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The studies for the entire course are: Iistory of Roman law, Maine's ancient law, Institutes of Justinian, Gains commentaries, criminal law, international law, law of real estate, commercial law, law of contracts, legal bibliography and history, civil procedure, notarial law, and civil law.

In order to enter the course an examination in the following studies is necessary: Latin, French, exercises in composition in English and French, mathematics, history, literature, rhetoric, and philosophy. The courses of lectures on commercial subjects are arranged so as to give young men engaged in banks and other business houses an opportunity of attending them. Written examinations are held at tho end of each term. In order to acquire the degree of B. C. L. (bachelor of civil law) the student is required to prepare a thesis, which must be approved.

(7) Dalhousie University, law department, Halifax, Nova Scotia, Richard Chapman Weldon, dean. Seveu instructors, 60 students. The course is three scholastic years of about 30 weeks each.

First year's course is : Real property, crimes, contracts, torts, constitutional history.

Second ycar: Constitutional law, equity, partnership, bill and notes, conflict of laws.

Third year: International law, equity, insurance, evidence, sales.

The lecture system is the principal method of instruction. The Larydell method is employed in the class in contracts. Candidates for entrance to the course must stand examination in Latin, Greek, mathematics, English, history and geography. Moot courts are held fortnightly, and are participated in by candidates for degrees. Also the students have a mock parliament for the discussion of legal and constitutional questions.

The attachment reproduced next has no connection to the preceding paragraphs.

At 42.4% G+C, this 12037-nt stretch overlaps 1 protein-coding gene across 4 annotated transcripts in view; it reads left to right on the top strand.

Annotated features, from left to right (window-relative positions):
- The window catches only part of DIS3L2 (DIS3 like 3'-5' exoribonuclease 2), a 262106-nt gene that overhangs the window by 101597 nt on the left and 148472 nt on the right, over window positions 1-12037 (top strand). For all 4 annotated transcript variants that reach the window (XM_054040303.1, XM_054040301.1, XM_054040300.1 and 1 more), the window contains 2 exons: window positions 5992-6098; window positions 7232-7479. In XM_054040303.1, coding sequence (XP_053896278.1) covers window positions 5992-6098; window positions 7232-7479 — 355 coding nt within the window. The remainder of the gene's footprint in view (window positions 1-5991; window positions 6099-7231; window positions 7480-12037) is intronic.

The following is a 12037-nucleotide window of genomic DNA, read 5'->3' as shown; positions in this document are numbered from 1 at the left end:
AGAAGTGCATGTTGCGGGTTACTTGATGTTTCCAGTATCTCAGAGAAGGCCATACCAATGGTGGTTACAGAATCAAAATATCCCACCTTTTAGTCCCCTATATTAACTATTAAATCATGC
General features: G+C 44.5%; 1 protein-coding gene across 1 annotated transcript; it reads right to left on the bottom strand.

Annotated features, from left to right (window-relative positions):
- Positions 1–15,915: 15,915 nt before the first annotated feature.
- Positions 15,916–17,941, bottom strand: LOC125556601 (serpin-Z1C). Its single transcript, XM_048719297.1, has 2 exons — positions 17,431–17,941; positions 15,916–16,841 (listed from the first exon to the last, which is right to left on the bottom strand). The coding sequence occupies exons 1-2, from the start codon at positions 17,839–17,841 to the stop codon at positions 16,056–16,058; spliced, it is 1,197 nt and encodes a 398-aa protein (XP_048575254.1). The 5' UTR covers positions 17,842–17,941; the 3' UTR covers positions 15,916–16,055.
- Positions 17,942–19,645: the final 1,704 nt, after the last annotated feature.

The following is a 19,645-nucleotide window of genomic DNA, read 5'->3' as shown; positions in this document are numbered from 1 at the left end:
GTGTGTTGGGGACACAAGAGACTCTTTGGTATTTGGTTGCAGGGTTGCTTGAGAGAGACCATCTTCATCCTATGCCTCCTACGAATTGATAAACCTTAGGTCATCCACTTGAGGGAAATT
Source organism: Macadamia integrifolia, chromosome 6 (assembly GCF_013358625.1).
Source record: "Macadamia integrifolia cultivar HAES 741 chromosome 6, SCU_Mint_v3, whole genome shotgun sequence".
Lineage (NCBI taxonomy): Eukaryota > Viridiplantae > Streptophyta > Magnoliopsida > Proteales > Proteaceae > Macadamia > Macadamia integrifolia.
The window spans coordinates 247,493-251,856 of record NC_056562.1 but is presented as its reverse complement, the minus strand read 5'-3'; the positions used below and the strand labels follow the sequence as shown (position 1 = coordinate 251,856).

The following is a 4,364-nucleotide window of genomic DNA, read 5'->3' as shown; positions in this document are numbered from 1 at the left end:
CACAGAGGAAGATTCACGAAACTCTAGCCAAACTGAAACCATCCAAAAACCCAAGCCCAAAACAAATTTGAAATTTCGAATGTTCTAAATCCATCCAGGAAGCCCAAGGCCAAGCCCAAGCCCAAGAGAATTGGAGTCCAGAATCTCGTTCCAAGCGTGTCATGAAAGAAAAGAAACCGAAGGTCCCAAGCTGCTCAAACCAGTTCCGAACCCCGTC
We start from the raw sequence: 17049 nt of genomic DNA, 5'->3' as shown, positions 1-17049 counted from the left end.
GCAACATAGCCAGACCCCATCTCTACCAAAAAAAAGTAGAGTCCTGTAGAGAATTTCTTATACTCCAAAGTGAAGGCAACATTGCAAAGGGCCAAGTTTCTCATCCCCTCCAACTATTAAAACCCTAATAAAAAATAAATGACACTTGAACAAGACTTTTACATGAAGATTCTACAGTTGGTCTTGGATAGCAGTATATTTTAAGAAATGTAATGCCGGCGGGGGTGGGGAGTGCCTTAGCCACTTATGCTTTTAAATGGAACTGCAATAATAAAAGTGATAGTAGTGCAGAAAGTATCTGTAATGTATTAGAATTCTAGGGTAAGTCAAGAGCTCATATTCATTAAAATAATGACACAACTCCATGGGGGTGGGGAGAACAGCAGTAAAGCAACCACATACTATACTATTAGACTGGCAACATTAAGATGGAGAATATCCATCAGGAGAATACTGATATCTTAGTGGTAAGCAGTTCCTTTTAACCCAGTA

(1) Unirersity of Adelaide, Adelaide, South Australia, Samuel James Way, chancellor, George Henry Farr, vice-chancellor. Seven instructors, 38 students. Four years constitute the course. Each year is divided into three terms extending from March to December

The studies are, first year: Roman law, two lectures of one hour each per week; Latin, three lectures of one hour each per week; constitutional law, one lecture of one hour per week; English language and literature, two lectures of one hour each per week.

Second year: Latin, three lectures of one hour each per week; law of property, two lectures of one hour each per week; logic, two lectures of one hour per week; elements of pure mathematics, three lectures of one hour each per week.

Third year: Jurisprudence, one lecture of one hour per week; principles of equity, one lecture of one hour per week; law of contracts, one lecture of one hour per week.

Fourth year: International law, one lecture of one hour per week; law of wrongs, one lecture of one hour per week; law of procedure, one lecture of one hour per week; mental and moral philosophy, two lectures of one hour each per week.

The candidate for admission must be 16 years of age and must have passed the senior public examintion of the university, which includes Latin. After graduation the student is re o study in the office of a practicing lawyer three years before he is admitted

Legal education in South Australia resent confined entirely to this (2) The Univer

Melbourne.-Law departmen lony Colling Toss, chancell

Ten, vice-chancellor. Five in 97 students. Tal clerkait